The Lonely Hearts Killers
Death in La Linea
For months, Fernandez immersed himself in the world of lonely hearts clubs, writing letters to numerous women, often at the same time. In 1947, he began a correspondence with a Jane Lucilla Thompson who had recently separated from her husband. She was lonely, susceptible to kindness and ripe for the picking. After a letter-writing courtship, Jane Thompson agreed to meet Fernandez. In October 1947, they bought cruise ship tickets with Jane Thompson's money and took a trip to Spain. For several weeks, they traveled together and booked hotel rooms as man and wife. They dined and took sightseeing trips across the Spanish countryside.
Fernandez, though, was still legally married to his first wife, Encarnacion Robles. Eventually, he found his way to La Linea where Encarnacion lived with his two kids. He introduced her to Jane and for a time, the unlikely three frequently dined out on the town. Things seemed to be going well, but on the night of November 7, 1947, something happened between the two women. It is believed that some type of a disagreement or fight erupted between Raymond and Jane at the hotel in La Linea. He was seen running out of the room late that night.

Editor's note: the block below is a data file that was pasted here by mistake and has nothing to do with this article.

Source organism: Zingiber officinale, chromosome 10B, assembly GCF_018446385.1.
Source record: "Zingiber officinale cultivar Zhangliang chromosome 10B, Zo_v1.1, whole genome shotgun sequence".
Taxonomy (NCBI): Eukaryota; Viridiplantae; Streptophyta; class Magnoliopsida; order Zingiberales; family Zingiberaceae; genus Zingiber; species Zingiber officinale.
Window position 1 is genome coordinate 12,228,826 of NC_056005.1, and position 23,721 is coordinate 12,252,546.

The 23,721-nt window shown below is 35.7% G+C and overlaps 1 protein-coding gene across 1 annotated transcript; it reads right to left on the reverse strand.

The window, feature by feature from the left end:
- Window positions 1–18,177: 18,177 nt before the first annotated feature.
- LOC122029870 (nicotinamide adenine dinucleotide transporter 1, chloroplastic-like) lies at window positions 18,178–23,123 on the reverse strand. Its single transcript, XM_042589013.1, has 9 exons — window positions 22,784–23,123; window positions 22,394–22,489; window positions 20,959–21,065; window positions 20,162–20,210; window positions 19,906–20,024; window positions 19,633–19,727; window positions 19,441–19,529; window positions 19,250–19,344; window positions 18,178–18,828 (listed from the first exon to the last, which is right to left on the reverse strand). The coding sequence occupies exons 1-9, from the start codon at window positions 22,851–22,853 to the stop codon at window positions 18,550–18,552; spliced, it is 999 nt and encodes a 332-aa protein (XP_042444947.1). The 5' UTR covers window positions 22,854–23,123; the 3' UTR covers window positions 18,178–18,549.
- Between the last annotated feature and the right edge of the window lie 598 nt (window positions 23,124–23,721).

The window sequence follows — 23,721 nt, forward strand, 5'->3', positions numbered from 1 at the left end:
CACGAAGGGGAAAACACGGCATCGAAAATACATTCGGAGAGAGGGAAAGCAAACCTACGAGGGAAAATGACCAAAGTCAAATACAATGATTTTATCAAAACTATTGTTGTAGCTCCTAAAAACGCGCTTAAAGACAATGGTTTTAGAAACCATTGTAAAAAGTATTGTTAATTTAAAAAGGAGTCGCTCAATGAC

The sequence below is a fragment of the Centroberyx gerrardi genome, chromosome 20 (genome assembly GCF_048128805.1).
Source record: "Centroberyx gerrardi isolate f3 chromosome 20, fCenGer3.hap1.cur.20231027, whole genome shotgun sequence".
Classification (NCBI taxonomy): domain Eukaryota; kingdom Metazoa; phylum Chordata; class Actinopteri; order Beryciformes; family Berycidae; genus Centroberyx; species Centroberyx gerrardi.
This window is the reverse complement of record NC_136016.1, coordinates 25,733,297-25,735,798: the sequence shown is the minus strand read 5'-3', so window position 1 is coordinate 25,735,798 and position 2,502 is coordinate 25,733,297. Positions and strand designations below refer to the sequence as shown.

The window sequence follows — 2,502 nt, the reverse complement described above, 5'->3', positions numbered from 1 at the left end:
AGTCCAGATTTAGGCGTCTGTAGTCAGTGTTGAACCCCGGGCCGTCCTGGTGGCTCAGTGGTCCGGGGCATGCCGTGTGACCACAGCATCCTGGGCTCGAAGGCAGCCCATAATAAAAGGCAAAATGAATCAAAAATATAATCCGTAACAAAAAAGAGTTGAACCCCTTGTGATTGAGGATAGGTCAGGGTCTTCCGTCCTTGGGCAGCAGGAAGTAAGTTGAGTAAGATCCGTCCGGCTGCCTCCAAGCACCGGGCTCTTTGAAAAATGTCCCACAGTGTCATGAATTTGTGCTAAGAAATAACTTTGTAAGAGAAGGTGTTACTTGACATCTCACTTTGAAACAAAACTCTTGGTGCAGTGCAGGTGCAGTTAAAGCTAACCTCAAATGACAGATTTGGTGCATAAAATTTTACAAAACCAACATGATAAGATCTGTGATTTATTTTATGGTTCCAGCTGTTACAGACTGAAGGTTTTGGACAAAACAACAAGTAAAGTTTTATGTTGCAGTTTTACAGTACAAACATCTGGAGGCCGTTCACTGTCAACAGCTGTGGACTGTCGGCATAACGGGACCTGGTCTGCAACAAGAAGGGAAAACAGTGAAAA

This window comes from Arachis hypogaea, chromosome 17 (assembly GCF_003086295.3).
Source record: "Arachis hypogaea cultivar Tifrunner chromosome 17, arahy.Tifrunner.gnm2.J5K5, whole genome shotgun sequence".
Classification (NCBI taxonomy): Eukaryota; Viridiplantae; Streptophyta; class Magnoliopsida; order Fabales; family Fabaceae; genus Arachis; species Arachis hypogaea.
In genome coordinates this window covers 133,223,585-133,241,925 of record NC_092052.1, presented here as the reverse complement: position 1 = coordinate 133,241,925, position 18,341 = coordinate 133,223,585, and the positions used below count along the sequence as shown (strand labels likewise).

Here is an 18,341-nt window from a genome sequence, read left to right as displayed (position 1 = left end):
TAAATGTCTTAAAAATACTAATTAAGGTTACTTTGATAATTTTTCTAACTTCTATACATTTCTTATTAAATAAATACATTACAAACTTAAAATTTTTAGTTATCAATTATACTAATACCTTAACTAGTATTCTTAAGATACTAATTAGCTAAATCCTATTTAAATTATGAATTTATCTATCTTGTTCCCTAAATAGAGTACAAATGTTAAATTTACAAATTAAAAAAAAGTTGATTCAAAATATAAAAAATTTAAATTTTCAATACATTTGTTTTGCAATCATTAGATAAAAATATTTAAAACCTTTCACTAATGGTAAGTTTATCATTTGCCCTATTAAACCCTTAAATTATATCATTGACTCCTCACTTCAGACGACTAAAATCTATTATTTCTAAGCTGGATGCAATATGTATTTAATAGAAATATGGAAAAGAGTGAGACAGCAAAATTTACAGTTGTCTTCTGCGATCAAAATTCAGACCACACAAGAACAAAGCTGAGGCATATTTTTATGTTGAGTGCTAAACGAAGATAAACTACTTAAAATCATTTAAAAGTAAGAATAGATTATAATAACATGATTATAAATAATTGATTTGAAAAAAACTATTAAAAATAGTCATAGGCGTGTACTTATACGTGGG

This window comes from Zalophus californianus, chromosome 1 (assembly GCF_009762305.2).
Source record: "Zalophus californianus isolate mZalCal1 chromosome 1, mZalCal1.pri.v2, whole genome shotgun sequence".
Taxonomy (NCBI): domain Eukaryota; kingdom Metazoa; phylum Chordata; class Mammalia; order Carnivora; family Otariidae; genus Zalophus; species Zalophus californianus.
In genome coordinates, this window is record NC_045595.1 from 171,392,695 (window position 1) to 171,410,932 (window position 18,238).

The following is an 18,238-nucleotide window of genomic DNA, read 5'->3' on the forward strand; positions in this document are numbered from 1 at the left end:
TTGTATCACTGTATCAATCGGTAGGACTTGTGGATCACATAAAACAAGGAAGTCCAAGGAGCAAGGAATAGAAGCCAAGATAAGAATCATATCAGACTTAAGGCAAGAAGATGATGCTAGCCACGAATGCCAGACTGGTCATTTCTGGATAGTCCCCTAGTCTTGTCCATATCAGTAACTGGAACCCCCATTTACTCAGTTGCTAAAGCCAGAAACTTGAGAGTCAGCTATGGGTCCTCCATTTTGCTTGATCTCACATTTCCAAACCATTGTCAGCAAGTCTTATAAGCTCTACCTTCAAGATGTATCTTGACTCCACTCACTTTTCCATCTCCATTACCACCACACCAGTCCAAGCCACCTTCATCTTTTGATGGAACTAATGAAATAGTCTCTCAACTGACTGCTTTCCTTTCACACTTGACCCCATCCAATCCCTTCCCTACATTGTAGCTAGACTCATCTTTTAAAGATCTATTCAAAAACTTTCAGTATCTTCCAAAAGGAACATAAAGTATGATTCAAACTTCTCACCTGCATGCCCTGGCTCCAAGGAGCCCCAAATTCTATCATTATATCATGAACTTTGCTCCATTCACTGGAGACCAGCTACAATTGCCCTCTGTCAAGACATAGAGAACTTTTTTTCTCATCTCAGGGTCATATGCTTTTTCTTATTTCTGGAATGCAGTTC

The next morning, Jane Lucilla Thompson was found dead in her room of unknown causes. Her body was removed and buried without an autopsy. Later, when suspicions of murder by poison were aroused, her body would be exhumed. Meanwhile, Fernandez skipped town, leaving his wife, the long-suffering Encarnacion, alone once more. He caught the next boat to the United States where he showed up at Jane's old apartment in New York City. With the forged last will and testament of Jane Thompson in his hand, he took possession of the apartment and all the furnishings despite the fact that Jane's elderly mother lived there.
During this tumultuous time, while Raymond traveled through Spain with Jane Thompson, dined with both women and then confiscated the New York City apartment from the mother of his latest victim, Fernandez continued his correspondence with dozens of women.
One of them was Martha Seabrook Beck.